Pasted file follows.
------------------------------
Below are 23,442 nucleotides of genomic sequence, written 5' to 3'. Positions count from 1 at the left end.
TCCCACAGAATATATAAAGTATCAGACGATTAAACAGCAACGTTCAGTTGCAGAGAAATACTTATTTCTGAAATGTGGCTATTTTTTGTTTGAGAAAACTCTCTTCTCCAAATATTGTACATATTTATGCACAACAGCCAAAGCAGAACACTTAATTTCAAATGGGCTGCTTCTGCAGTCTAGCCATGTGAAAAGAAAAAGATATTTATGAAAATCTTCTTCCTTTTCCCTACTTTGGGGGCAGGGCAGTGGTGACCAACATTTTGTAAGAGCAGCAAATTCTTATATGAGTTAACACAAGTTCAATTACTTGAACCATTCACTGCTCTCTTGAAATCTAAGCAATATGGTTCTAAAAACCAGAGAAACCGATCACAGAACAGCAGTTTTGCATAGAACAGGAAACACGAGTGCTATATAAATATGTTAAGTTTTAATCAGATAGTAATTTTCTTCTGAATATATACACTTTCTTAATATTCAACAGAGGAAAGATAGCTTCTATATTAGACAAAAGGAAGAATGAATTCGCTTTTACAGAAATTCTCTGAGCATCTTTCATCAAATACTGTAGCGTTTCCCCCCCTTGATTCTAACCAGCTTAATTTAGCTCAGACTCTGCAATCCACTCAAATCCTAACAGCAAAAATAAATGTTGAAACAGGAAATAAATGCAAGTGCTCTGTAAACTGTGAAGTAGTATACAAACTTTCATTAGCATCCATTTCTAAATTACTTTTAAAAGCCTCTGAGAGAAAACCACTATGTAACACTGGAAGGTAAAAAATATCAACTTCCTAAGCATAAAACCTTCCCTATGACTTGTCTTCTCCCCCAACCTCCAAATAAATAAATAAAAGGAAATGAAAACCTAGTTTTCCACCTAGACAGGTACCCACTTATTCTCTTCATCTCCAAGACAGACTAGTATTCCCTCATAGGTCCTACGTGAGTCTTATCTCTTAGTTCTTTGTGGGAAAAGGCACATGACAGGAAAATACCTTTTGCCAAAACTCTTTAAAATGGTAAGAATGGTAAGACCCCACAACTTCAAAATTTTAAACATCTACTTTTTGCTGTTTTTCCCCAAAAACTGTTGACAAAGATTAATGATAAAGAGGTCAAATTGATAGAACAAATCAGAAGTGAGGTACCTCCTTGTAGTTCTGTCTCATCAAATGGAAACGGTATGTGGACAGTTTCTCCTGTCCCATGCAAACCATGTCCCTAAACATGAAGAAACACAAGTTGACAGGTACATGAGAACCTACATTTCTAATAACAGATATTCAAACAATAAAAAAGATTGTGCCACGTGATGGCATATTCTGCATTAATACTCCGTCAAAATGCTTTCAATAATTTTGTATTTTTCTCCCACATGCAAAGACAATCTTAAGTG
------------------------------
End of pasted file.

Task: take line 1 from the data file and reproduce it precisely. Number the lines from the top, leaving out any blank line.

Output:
Below are 23,442 nucleotides of genomic sequence, written 5' to 3'. Positions count from 1 at the left end.